[an error occurred while processing this directive]
Calvin Observatory
Weather Forecast
Cool Images
Observing Request
External Links
Related Links
Wildrik Botjes Planetarium
Physics & Astronomy Department

Astr110 Photography Projects, Spring 2006

Previous imageUp to Astr110 IndexNext image

Crab Nebula, Stephen Disselkoen

Crab Nebula

The Crab Nebula (also known as Messier Object 1, M1 or NGC 1952) is a gaseous diffuse nebula in the constellation Taurus. It is the remnant of a supernova that was recorded by Chinese and Arab astronomers in 1054 as being visible during daylight for 23 days. Located at a distance of about 6500 ly from Earth, it has a diameter of 6 ly and is expanding at a rate of 1000 km per second. A neutron star in the center of the nebula rotates 30 times per second. At the center of the nebula is the Crab Pulsar, also known as PSR B0531+21, a neutron star remnant of the supernova which is roughly 10 km in diameter. It was discovered in 1968, and this was the first observation of an association between supernova remnants and pulsars, a key discovery in establishing the interpretation of pulsars as neutron stars. The Crab Pulsar rotates once every 33 milliseconds, or 30 times each second, and the beams of radiation it emits interact with the nebular gases to produce complex patterns of wind and fluorescence. The most dynamic feature in the inner part of the nebula is the point where one of the pulsar's polar jets slams into the surrounding material forming a shock front. The shape and position of this feature shifts rapidly, with the equatorial wind appearing as a series of wisp-like features that steepen, brighten, then fade as they move away from the pulsar to well out into the main body of the nebula. The emission from the Crab Pulsar is also detected throughout the whole electromagnetic spectrum, from radio band to high energy gamma-rays. (Wikipedia) The supernova that created the Crab Nebula was observed in 1054 by Chinese astronomers and was the first supernova observation ever recorded. The event was linked to the Crab Nebula in the 1930s when modern studies of supernovae were starting to take off. The Crab nebula is about 6500 light years away. The magnitude system had been invented when the supernova was observed (it was invented by Hipparcos, a Greek astronomer). However the Chinese Astronomers that observed the supernova made no estimate of the magnitude. It must have been bright though, as they did record that it was visible during the day for 3 weeks!( Curious )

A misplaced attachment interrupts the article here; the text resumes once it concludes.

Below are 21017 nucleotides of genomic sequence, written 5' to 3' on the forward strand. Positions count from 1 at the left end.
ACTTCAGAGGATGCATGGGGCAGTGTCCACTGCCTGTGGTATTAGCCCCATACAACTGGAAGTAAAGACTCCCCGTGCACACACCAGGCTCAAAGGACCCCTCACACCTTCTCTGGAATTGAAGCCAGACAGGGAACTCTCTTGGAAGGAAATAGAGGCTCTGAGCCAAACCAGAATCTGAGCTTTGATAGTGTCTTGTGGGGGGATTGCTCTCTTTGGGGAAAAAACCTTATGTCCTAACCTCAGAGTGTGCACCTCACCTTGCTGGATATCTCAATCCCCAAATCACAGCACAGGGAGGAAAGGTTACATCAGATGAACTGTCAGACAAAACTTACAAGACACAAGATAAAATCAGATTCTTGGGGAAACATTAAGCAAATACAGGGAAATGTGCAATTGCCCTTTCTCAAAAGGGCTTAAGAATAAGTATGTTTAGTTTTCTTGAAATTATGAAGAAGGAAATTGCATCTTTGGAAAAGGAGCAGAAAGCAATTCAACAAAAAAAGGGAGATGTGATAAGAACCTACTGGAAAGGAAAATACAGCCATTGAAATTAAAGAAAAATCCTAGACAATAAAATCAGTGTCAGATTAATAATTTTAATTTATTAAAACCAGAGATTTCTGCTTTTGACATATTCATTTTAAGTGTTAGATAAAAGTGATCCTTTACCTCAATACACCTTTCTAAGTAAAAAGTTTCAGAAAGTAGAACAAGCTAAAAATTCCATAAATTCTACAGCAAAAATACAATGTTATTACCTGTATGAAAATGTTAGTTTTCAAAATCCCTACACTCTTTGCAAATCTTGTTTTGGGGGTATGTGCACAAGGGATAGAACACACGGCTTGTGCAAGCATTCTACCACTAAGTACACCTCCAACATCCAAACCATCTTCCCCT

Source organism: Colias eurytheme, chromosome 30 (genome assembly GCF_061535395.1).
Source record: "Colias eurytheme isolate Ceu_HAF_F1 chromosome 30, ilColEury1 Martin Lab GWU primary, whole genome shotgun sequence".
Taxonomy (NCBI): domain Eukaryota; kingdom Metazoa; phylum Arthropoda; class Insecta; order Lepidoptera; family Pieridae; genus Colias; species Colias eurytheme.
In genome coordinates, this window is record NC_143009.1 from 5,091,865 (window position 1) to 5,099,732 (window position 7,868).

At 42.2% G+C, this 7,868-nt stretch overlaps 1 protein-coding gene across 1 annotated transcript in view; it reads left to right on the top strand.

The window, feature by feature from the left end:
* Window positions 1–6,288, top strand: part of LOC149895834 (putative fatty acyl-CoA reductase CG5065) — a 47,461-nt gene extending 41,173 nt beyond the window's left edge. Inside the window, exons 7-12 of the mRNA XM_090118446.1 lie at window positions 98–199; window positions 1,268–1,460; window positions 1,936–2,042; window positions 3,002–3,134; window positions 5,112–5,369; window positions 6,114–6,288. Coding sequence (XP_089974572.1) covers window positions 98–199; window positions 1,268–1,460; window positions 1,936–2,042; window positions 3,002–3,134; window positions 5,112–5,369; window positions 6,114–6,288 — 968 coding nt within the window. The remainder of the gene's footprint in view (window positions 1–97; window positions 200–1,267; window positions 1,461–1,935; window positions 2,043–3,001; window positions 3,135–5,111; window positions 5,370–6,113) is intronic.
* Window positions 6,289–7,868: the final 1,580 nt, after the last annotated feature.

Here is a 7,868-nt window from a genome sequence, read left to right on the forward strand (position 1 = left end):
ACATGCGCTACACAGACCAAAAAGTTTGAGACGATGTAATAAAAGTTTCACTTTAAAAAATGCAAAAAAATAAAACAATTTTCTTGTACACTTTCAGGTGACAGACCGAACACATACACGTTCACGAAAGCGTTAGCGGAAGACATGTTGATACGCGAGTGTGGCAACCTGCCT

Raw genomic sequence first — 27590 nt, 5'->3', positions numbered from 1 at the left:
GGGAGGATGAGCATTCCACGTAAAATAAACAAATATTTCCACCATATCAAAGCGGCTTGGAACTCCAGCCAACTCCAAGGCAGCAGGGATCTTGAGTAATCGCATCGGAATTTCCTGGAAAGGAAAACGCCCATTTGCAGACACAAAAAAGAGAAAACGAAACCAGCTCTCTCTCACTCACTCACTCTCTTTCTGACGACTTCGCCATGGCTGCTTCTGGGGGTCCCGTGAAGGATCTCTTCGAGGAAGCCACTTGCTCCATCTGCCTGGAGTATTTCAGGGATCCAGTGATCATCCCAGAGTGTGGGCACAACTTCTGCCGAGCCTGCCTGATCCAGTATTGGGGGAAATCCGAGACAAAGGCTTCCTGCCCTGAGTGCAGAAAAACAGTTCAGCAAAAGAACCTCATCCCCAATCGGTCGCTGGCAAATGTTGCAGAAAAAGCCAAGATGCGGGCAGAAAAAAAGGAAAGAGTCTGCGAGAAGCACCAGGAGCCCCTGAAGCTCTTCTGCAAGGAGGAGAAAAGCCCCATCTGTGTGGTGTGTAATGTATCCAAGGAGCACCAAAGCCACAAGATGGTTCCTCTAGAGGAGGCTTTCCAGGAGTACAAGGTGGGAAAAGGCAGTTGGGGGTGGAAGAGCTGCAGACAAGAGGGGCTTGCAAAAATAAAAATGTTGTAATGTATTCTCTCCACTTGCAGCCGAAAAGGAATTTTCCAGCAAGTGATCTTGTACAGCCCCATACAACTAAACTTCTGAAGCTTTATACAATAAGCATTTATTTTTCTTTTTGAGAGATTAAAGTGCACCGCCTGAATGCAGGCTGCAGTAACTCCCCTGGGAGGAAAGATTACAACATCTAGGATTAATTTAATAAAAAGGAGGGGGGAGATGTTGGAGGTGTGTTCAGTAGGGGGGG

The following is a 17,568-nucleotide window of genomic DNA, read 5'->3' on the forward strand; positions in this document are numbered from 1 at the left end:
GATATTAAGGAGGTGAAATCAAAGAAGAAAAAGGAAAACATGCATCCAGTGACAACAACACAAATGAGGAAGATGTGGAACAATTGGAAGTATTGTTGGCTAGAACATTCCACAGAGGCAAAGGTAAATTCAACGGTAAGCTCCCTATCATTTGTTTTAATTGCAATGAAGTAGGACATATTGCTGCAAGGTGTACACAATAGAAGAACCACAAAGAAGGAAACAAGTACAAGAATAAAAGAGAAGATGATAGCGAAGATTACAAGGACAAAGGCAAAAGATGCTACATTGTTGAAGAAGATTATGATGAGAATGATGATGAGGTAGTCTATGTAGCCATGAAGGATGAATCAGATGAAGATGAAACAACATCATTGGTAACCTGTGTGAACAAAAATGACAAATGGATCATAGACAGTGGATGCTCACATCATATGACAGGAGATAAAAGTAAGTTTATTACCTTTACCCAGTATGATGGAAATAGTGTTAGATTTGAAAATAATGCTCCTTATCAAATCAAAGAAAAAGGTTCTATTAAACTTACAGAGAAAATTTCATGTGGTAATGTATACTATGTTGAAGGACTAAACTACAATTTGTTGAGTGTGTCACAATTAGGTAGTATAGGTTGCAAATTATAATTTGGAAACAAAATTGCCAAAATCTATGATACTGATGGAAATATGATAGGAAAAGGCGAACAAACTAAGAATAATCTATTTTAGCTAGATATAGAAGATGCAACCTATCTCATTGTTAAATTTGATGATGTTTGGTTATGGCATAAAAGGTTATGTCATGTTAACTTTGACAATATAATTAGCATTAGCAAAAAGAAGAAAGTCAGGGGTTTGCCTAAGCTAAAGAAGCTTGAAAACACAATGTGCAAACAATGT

As seen in the image, the Crab Nebula is absolutely beautiful! The Crab Pulsar can be seen in the center of the image when observed closely but stronger telescopes than the one used at Calvin College would reveal it more clearly. The stars are white in the image so it can be reasonably stated that the image colors are relatively accurate; the magnificent red and yellow clouds of weaving mystery gasses can be observed all around the nebula. The size of this nebula, using the small angle formula, is roughly 13 ly (S=6500ly x (7arc minutes/3400mins in a radian)=13.3835). There can be no doubt that "things" such as these reflect and boast the glory of our mighty and creative God.

Listed via Hyperlink within the text. Curious/wikipedia/TheSky software as a general reference for orientation

Right Ascension (J2000) 5:34:00
Declination (J2000) +22:01:00
Filters used blue(B), green(V), red(R), and clear(C)
Exposure time per filter 1x60 seconds in C, 60 seconds in BVR
Date observed

March 21, 2006 (C)
March 13 (RV), 15(B)